The music started, a slow ballad of a childhood song she’d grown up belting out with her brother and sister. She closed her eyes just before starting on the first line, really losing herself to the moment and hoping with everything in her that she didn’t make a complete fool of herself.

“Lying in my bed, I hear the clock tick and think of you.”

She opened her eyes, her gaze locking onto the man watching her intently now. One of his brothers elbowed him, but he didn’t look away from her.

Cora didn’t need to look at the screen to keep singing. She belted out the chorus with accuracy, putting on a good show as she became aware of her firefighter crew yelping and whooping their encouragement.

But she absolutely couldn’t look away from the mystery man who’d captured her attention in a single moment of time.

He got up and went over to the table where she’d been sitting with her back to him, leaning down to say something to Charlie. Kent joined the conversation, and Cora’s blood boiled because no doubt they were talking about her.

“Time after time,” she sang into the mic. “Time after time.” One last big breath, and she ended with another, “Time after time,” in the best breathy Cyndi Lauper voice she could muster. The 80s music faded, leaving only her, alone on the stage in her tight black jeans and flowing black tank top, her hand dropping to her side as if the mic were too heavy to hold up for another moment.

She handed it to Sissy and stumbled toward the steps, at the bottom of which Kent and Charlie were now clapping. Before she’d even gotten both feet on solid ground, Kent pushed her toward the man who’d singlehandedly gotten her pulse racing and said, “Here’s your next date, Cora.”

She fumbled into him, her hands landing solidly on his chest. His very solid, wide chest.

Cora swallowed, righted herself, and glared at Kent. “I’m not looking for a date.”

“Sure you are,” Charlie said. “To your parent’s party.”

Humiliation crept up Cora’s back and down her arms. “You guys—no.” She met the Fuller man’s eyes and nearly drowned in the beautiful depths of them. “No offense,” she managed to squeak out.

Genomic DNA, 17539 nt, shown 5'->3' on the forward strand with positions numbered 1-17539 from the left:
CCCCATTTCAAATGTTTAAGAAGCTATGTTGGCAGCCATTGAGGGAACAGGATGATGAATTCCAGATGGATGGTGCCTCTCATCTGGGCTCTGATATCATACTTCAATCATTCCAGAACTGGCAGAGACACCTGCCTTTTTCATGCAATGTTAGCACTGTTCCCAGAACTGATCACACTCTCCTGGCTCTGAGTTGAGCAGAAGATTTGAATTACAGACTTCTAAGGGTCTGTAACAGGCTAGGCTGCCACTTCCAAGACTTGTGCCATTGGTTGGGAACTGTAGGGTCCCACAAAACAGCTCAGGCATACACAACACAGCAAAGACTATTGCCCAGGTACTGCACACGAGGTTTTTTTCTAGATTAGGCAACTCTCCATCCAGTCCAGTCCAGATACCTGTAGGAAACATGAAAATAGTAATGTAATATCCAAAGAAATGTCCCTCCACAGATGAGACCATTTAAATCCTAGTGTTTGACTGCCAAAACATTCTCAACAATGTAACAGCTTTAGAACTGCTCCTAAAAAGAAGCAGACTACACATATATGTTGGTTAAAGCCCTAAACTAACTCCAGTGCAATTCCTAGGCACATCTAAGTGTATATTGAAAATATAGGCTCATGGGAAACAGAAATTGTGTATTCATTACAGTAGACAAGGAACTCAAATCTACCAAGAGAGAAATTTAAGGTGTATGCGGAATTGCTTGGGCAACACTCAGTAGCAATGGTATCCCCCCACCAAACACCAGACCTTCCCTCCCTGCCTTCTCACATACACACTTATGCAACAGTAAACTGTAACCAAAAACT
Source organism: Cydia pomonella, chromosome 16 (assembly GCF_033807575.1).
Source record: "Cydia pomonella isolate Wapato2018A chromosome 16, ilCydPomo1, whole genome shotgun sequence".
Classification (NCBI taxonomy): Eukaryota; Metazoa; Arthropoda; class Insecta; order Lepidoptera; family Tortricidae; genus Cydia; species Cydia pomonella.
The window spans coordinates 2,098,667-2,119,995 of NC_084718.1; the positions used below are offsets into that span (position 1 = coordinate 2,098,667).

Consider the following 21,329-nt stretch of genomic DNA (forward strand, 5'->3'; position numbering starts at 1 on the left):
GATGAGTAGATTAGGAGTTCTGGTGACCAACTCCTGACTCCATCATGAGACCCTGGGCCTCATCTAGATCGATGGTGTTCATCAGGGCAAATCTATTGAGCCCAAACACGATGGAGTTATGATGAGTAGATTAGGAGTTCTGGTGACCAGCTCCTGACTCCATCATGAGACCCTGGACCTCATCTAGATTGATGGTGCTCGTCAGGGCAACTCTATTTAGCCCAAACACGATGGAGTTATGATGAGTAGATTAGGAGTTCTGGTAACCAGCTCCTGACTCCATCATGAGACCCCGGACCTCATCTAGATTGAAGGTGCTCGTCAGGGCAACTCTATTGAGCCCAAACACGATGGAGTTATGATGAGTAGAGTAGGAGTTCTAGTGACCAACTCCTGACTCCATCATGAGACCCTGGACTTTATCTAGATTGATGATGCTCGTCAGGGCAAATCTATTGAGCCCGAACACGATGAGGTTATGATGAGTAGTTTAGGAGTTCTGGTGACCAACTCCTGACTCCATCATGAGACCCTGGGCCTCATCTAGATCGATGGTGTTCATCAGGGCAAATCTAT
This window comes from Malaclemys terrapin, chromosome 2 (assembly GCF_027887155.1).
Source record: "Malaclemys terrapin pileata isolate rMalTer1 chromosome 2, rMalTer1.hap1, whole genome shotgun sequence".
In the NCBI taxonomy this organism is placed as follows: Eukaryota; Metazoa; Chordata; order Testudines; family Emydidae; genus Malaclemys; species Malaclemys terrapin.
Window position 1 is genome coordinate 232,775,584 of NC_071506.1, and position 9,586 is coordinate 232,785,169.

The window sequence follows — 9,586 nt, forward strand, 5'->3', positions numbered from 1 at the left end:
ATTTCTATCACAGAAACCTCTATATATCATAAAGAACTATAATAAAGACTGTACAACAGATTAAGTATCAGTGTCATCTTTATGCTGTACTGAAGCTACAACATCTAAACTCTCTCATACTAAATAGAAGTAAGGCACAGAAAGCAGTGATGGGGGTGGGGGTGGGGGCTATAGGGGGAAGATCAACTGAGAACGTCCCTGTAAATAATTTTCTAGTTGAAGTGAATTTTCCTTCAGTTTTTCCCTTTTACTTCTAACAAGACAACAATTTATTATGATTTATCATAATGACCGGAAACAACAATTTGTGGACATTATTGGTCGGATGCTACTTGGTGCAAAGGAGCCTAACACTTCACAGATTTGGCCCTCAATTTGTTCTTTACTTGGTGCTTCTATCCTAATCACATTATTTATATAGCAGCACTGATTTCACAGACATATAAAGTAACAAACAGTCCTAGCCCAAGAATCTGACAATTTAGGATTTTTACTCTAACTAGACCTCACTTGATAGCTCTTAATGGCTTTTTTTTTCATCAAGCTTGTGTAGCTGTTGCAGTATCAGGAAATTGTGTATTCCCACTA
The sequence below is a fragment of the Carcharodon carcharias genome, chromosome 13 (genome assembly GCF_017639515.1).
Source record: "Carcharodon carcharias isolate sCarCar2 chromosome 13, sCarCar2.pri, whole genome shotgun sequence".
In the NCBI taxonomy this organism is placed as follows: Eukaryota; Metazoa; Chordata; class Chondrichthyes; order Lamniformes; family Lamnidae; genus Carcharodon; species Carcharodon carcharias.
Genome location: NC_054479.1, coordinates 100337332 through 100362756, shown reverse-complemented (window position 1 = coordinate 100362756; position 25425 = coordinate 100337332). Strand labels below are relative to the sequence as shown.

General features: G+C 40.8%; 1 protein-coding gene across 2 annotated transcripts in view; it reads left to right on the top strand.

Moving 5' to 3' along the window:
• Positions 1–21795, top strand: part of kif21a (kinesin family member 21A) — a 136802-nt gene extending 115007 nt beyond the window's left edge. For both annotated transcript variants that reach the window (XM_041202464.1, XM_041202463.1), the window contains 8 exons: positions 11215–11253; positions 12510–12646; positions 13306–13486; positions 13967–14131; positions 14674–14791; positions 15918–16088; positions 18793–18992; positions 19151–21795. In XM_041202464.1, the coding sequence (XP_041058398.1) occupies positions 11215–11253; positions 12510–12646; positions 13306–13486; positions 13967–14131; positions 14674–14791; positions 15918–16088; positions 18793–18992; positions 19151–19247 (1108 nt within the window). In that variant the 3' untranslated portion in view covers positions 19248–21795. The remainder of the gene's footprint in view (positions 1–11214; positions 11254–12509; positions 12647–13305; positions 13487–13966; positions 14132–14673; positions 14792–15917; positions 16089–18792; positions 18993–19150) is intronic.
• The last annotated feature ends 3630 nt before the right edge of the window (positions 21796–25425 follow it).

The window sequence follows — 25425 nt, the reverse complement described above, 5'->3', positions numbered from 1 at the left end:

My, he was handsome. Tall. With loads of sandy hair that would surely glide right through her fingers like silk. And those hazel eyes that looked dark as chocolate in this dim bar lighting.

“I’m Brennan Fuller,” he said, extending his hand toward her to shake. “I don’t think we’ve met.”

That same floaty feeling that had happened the first time they’d looked at one another happened again. Kent’s voice faded. Charlie’s body behind her, trapping her close to Brennan, disappeared.

There was just this Brennan Fuller man wearing half a coy smile, and Cora. The two of them breathed in and out together, and Cora found herself saying, “I’m Cora Wesley. How do you feel about stuffy anniversary parties with dozens of married people?”



Brennan Fuller didn’t meet many angels. None, in fact. But the bronze-skinned woman with well-defined muscles in her upper arms seemed to have a golden glow about her. Her nearly black hair wisped out of its high ponytail, which extended halfway down her back. Her eyes should’ve been darker than they were, but shone with a light brown shade that made her even more exotic.

Self-consciousness ripped through him. She’d surely forget all about him by morning, the way most women did. Most everyone, in fact. Brennan had a most forgettable face, something he’d been reminded of every day of his life growing up. Being the fourth of four boys could do that to a person, and sometimes his mother went through all her other son’s names before landing on the right one for him.

“Stuffy anniversary parties with dozens of married people are my specialty,” he said. Brennan would’ve done almost anything to get to know who this beauty was. Just standing up and approaching the firemen table had proven that. He hadn’t noticed her sitting there before, as her back had been toward him. But he’d felt something cascade through him as she’d walked by, her eyes meeting his and hooking on tight.

That ice water feeling in his blood had intensified when she’d started singing, and when his oldest brother had nudged him and told him to stop staring, Brennan had made a snap decision.

“Great.” She held out her hand, but he had no idea what she wanted and lifted his eyes back to her face.